Budget Summary 2017/18

Tax Administration

Making Tax Digital

‘Making Tax Digital’ (MTD) is a planned reform of the administration of tax that will replace the annual tax return system with online quarterly reporting. This will have a huge impact on taxpayers and on HMRC. According to the original Government plan, it was to apply to nearly all individual landlords and self employed people from 6 April 2018.

The Chancellor has responded to a great many objections that it would not be possible to introduce such a major change in such a short time and with so little testing: only those self employed businesses and landlords with turnover greater than the VAT registration threshold (£85,000 for 2017/18) will be required to make quarterly online reports for Income Tax purposes from April 2018.

The new plan is for all those with turnover above £10,000 to be brought within MTD for Income Tax for 2019/20, and also for MTD to apply to VAT reporting by VAT-registered traders at the same time. Corporation Tax is to be brought into the system from April 2020.

Avoidance and evasion

As usual, the Chancellor announced a number of measures to ‘strengthen tax avoidance sanctions and deterrents’. These include a new penalty for people who enable the use of tax avoidance arrangements that are later defeated by HMRC, revisions to penalties for participating in VAT fraud, and requirements for those with undeclared offshore income or gains to put their affairs in order or face harsher penalties from October 2018.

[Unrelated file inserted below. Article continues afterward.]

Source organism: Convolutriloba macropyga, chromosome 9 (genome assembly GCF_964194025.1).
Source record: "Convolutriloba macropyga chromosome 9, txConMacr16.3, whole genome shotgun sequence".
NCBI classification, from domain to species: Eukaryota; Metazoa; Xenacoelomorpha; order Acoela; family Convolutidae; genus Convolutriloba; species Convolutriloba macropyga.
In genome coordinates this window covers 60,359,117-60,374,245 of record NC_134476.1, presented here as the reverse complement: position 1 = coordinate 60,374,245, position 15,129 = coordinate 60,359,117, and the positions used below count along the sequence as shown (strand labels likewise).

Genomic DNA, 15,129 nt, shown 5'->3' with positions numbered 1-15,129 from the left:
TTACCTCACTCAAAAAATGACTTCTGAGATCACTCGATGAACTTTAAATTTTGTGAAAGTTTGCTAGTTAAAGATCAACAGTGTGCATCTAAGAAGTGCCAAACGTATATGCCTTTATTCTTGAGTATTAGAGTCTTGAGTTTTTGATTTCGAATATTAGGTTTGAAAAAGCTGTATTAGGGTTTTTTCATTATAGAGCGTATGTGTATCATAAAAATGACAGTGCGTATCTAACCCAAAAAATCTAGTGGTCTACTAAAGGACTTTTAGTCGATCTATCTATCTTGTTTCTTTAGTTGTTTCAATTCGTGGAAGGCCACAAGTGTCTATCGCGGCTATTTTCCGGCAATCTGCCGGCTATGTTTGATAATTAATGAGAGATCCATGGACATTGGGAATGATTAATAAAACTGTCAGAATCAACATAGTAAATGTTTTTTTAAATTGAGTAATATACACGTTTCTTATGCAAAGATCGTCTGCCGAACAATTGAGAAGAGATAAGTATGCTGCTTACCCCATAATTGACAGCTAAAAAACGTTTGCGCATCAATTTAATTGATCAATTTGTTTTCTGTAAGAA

Hidden economy

Following consultation and an announcement in the Autumn Statement, the Government will develop further proposals on ‘conditionality’ – making access to licences or services (such as water or power) for businesses conditional on those businesses being registered for tax. This is considered a good way to tackle the hidden economy. The Government recognises that conditionality must also minimise burdens for compliant businesses and providers of the relevant licences or services.

Further proposals include stronger ‘failure to notify liability’ penalties and increased monitoring of taxpayers found to be operating in the hidden economy to keep them compliant. An implementation date for these proposals has not been given.